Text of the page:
Now imagine a magic machine. You can feed it one thing, and it will spit out another thing. For example, if you feed it number 4, it will spit out the letter dcbea. Interestingly enough, it’s impossible to tell what number machine was fed simply by looking at the output, but with the same input you will always get the same output, meaning that feeding it the number 4 will always lead to letters dcbea. This magic machine is called the hash function.

Now what if I ask you to figure out a number that you can feed to  a machine and get a number whose three first digits are zeroes?

Image credit: Mohit Mamoria

There’s a method to find the right number. You simply keep feeding numbers to the machine until you get the desired output. You should achieve success in a few thousands of attempts if you’re lucky.

Now imagine that you get two boxes. One contains the number 20893. And now your task is to figure out what number, when added to 20893, will lead to the output number with three leading zeroes.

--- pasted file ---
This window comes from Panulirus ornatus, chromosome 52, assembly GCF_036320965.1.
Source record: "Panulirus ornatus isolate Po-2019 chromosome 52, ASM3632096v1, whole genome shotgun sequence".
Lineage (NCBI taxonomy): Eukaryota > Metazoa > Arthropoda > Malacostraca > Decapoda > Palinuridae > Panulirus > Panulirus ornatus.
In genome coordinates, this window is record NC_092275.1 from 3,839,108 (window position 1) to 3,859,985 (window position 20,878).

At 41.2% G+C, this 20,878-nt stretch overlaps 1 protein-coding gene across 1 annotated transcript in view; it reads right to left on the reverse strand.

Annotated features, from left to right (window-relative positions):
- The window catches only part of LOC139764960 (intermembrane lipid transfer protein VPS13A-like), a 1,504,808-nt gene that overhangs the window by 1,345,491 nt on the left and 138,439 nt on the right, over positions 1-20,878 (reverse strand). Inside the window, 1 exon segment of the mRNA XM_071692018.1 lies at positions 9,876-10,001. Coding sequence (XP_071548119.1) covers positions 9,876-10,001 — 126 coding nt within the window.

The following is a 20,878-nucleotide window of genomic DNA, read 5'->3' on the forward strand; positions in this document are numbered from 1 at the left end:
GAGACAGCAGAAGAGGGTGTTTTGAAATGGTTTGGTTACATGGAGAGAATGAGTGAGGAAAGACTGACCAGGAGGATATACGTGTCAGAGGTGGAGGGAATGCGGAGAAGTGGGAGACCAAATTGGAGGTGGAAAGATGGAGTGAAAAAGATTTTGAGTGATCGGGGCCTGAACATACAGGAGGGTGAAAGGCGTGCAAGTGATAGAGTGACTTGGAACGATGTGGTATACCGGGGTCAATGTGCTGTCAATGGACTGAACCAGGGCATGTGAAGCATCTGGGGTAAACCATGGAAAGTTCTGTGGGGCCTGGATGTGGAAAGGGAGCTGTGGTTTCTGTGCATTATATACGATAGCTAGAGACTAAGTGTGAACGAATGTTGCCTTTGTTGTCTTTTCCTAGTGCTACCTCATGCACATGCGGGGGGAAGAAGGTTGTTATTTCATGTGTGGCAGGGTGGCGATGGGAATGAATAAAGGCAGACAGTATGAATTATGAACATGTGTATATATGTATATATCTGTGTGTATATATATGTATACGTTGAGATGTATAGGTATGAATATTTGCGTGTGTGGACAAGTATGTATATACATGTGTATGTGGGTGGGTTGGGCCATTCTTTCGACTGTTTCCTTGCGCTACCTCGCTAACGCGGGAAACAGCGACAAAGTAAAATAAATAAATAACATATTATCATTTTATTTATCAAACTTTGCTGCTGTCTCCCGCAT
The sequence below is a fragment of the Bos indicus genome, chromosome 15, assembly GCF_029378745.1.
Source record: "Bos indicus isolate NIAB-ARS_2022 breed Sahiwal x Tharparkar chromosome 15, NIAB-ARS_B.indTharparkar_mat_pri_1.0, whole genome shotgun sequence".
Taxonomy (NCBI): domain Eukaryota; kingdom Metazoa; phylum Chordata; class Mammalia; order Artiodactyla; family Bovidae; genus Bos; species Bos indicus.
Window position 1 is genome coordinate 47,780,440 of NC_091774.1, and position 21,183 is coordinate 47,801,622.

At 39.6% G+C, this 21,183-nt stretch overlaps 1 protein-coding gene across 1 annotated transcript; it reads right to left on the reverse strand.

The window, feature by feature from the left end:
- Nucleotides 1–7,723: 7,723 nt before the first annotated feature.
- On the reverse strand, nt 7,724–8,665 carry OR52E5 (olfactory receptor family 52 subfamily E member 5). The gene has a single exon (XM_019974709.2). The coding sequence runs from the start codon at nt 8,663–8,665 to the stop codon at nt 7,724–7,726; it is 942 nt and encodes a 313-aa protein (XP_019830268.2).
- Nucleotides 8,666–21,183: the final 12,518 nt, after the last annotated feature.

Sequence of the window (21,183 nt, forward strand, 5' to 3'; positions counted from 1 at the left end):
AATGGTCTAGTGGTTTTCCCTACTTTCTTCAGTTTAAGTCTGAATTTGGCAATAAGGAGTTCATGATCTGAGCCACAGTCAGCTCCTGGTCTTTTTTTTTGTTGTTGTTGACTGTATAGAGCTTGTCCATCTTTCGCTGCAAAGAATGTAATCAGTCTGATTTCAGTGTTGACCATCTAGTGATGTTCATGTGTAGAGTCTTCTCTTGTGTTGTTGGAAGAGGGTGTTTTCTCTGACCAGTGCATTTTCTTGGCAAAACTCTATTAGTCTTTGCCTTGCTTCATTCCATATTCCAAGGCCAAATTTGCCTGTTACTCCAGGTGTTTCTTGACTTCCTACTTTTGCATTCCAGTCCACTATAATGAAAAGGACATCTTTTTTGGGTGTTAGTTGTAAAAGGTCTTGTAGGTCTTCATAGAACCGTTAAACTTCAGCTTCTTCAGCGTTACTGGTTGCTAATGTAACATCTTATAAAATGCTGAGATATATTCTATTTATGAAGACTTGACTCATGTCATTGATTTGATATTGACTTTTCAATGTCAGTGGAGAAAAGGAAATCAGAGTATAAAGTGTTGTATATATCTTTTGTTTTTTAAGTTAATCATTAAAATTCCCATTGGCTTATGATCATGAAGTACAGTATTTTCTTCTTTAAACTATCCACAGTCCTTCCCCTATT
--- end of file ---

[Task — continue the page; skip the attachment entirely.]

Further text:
Eventually, you will stumble upon a number, say 21191, which when added to 20893 and fed to the machine will result in an output that satisfies these requirements.

This number, 21191, now becomes the seal for the number 20893. This sealing number is called ‘Proof of Work’

Now, to seal the page with the network transactions, we need a number that you could add to the transactions on the page, put through the machine, and get a number that meets the task requirements (keep in mind that this three zeroes thing is just an example, the real sealing requirements are much more complicated than that).

Image credit: Mohit Mamoria

When people on the network run out of space on the page, they start to calculate the sealing number for that page, and the first person to figure it out announces to everyone else, who then check it. When the sealing number is verified, everyone puts it on their page and puts their page away. That means that the page is now sealed and it’s impossible to make changes to it because any changes in it would mess up the sealing number.

Meanwhile, the person who worked out the sealing number first is rewarded with bitcoins, which provides everyone in the network with an incentive to keep spending resources such as electricity on calculating sealing numbers.